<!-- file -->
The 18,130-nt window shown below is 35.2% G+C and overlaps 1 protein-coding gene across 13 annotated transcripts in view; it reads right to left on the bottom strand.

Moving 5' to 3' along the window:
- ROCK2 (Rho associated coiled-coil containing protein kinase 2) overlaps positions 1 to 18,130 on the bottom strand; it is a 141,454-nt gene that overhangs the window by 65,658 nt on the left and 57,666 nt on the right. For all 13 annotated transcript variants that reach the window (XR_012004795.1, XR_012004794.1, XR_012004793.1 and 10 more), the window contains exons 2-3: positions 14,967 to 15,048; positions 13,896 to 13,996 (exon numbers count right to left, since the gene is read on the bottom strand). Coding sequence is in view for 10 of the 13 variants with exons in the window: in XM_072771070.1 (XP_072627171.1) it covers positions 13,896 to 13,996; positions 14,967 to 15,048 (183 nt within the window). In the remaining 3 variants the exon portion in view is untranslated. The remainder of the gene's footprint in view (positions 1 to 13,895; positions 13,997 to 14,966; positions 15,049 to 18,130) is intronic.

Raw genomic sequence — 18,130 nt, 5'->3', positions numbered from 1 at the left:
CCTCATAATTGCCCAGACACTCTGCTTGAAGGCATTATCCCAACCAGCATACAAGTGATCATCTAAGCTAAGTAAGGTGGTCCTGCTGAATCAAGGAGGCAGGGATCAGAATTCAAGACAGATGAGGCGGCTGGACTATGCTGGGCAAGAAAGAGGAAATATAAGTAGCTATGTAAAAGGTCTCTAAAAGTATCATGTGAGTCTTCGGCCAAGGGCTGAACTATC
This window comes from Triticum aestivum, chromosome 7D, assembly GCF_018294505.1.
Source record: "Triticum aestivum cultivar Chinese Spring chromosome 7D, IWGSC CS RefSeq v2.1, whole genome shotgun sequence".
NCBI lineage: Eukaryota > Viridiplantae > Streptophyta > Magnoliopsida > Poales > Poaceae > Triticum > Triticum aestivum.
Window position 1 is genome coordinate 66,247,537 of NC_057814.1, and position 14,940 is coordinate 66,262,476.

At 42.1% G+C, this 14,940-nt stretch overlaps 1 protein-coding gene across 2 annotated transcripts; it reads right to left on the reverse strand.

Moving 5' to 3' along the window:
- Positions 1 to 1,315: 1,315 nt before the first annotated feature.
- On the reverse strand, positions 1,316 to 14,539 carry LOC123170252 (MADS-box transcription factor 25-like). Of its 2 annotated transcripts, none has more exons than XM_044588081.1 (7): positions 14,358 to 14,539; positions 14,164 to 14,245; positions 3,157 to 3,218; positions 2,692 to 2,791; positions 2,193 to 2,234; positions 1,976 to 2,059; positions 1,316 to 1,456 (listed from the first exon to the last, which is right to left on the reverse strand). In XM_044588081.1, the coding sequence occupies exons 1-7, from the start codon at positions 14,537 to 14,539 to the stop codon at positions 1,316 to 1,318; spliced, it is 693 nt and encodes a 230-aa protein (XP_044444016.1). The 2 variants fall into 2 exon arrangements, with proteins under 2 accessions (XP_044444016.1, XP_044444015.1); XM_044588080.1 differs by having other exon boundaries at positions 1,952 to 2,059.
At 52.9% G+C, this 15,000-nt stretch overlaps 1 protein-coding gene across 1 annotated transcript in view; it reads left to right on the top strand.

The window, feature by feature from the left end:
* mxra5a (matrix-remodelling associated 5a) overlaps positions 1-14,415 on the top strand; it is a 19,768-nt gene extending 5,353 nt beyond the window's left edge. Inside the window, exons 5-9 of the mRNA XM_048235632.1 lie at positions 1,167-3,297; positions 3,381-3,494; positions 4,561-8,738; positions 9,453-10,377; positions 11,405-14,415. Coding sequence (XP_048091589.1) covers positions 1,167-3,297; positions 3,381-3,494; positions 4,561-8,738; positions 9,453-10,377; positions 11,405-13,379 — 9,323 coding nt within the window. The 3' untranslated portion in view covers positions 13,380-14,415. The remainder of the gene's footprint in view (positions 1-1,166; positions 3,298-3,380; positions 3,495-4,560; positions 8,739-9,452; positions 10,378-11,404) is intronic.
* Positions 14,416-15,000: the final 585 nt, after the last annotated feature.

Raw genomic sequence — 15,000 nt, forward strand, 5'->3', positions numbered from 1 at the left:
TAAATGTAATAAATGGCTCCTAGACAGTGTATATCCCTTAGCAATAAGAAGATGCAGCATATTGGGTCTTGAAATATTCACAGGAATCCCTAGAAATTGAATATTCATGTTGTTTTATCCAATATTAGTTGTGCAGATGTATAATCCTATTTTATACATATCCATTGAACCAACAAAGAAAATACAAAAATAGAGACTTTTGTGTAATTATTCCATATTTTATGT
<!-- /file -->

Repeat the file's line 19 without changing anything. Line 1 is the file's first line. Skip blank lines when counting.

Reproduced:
TAAATGTAATAAATGGCTCCTAGACAGTGTATATCCCTTAGCAATAAGAAGATGCAGCATATTGGGTCTTGAAATATTCACAGGAATCCCTAGAAATTGAATATTCATGTTGTTTTATCCAATATTAGTTGTGCAGATGTATAATCCTATTTTATACATATCCATTGAACCAACAAAGAAAATACAAAAATAGAGACTTTTGTGTAATTATTCCATATTTTATGT